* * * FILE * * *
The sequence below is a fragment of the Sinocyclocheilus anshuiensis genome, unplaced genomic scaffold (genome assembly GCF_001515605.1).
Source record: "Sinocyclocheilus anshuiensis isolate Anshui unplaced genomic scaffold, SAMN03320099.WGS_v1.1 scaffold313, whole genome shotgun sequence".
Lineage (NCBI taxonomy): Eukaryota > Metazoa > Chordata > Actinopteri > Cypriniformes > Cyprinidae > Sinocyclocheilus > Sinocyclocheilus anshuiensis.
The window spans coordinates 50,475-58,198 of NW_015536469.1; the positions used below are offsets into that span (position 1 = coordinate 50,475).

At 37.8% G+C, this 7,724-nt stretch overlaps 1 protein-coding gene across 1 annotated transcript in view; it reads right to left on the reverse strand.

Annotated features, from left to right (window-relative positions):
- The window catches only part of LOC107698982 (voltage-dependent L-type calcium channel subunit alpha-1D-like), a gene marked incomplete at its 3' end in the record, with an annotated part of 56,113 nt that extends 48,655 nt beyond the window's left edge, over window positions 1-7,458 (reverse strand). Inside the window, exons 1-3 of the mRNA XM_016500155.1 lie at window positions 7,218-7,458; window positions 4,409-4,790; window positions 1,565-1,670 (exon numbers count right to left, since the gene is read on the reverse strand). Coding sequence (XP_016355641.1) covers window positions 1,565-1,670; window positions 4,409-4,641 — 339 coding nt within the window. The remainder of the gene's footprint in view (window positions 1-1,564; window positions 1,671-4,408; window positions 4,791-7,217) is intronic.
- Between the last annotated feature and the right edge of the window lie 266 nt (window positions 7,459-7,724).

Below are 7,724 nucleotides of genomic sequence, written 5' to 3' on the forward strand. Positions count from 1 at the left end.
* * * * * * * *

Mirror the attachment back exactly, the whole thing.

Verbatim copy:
The sequence below is a fragment of the Sinocyclocheilus anshuiensis genome, unplaced genomic scaffold (genome assembly GCF_001515605.1).
Source record: "Sinocyclocheilus anshuiensis isolate Anshui unplaced genomic scaffold, SAMN03320099.WGS_v1.1 scaffold313, whole genome shotgun sequence".
Lineage (NCBI taxonomy): Eukaryota > Metazoa > Chordata > Actinopteri > Cypriniformes > Cyprinidae > Sinocyclocheilus > Sinocyclocheilus anshuiensis.
The window spans coordinates 50,475-58,198 of NW_015536469.1; the positions used below are offsets into that span (position 1 = coordinate 50,475).

At 37.8% G+C, this 7,724-nt stretch overlaps 1 protein-coding gene across 1 annotated transcript in view; it reads right to left on the reverse strand.

Annotated features, from left to right (window-relative positions):
- The window catches only part of LOC107698982 (voltage-dependent L-type calcium channel subunit alpha-1D-like), a gene marked incomplete at its 3' end in the record, with an annotated part of 56,113 nt that extends 48,655 nt beyond the window's left edge, over window positions 1-7,458 (reverse strand). Inside the window, exons 1-3 of the mRNA XM_016500155.1 lie at window positions 7,218-7,458; window positions 4,409-4,790; window positions 1,565-1,670 (exon numbers count right to left, since the gene is read on the reverse strand). Coding sequence (XP_016355641.1) covers window positions 1,565-1,670; window positions 4,409-4,641 — 339 coding nt within the window. The remainder of the gene's footprint in view (window positions 1-1,564; window positions 1,671-4,408; window positions 4,791-7,217) is intronic.
- Between the last annotated feature and the right edge of the window lie 266 nt (window positions 7,459-7,724).

Below are 7,724 nucleotides of genomic sequence, written 5' to 3' on the forward strand. Positions count from 1 at the left end.